Feedforward Neural Networks
Edit: I came across this resource, and it does an excellent job of explaining machine learning: http://www.r2d3.us/visual-intro-to-machine-learning-part-1/
Artificial learning is all the rage these days, so I decided to jump on the bandwagon.
I’ve started with learning about the most basic type of neural network – a feedforward. There’s probably some gaps in my knowledge, so feel free to chime in:
What is a feedforward neural network?
A feedforward neural network was the first and simplest type of neural network. It does not form any type of cycle and only moves in one direction.
How it works
An input is passed to a layer of “weights” which takes the input and performs calculations on it. If the output of the calculations is >0, then it passes it along to the next layer until you reach a final output.
That’s a little confusing, so let’s use an example. Let’s say you have one data point called X. That data point will be passed onto another layer of 3 neurons. Those neurons will take the input, perform a simple learning algorithm, and pass it to the next layer until a final output is reached. If the final output is >0, then your algorithm is working well against your dataset.
How does it get smarter?
You might be asking, how is this a neural network? It just seems like a bunch of equations.
These networks are trained by using a learning algorithm, which creates adjustments to the weights based on final output. If the sum of the final product is <0, the neural network will adjust until the sum of the calculations are >1.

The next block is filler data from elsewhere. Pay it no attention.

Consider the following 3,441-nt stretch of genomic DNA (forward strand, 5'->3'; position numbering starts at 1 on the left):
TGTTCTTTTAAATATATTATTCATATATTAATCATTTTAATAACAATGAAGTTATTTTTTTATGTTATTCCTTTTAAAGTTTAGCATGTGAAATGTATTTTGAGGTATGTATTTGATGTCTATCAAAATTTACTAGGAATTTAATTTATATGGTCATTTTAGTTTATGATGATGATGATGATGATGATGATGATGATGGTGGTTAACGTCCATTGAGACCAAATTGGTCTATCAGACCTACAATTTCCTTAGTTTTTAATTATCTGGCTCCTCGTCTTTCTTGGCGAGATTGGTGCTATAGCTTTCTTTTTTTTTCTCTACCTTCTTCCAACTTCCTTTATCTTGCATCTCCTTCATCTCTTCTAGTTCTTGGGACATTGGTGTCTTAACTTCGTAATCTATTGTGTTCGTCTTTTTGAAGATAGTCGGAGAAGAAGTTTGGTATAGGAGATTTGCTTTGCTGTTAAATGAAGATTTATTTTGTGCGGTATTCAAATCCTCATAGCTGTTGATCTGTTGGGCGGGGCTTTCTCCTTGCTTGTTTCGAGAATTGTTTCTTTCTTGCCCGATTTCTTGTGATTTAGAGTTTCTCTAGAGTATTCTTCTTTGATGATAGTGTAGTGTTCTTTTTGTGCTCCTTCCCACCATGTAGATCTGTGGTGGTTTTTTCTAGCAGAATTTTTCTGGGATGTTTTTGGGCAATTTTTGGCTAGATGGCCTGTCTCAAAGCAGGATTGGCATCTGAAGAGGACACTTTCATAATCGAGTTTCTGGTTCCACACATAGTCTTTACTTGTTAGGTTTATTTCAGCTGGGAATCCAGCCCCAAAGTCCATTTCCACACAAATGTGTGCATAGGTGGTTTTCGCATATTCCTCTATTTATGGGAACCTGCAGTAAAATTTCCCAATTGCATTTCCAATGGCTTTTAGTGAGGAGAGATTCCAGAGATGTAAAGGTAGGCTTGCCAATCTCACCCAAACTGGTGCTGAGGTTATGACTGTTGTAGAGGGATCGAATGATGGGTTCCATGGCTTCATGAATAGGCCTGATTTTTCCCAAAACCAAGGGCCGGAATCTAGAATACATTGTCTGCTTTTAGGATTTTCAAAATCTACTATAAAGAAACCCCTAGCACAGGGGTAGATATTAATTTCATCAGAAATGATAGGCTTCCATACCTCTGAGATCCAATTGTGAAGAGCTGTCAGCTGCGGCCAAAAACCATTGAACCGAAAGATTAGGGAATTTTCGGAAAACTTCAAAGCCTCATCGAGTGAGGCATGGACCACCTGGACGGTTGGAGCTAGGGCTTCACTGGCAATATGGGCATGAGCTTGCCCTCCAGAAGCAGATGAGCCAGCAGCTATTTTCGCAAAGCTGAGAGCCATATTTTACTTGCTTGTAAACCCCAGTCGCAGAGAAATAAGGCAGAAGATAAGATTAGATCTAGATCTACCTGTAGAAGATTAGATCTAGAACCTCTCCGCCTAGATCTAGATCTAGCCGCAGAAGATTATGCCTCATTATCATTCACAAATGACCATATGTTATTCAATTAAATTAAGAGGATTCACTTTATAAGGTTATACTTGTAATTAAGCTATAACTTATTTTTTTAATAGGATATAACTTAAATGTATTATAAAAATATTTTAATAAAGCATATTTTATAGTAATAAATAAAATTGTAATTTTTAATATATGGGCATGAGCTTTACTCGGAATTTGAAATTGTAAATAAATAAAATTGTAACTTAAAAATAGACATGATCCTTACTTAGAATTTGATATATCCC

The most common learning technique
There are multiple leaning techniques you can use, but the most common is back-propagation. Here’s how it works:
– The final output of your neural network is compared with a correct answer to calculate the value of an error-function
– The error is then fed back through the system and the algorithm adjusts the weights of each connection to reduce the value of the error function
– After repeating this process across a large number of training cycles, the network will typically converge to a state where the error of calculations is small
This type of learning has its shortcomings. If you only have a few samples for you to train your neural network against, your system might overgeneralize based on limited data.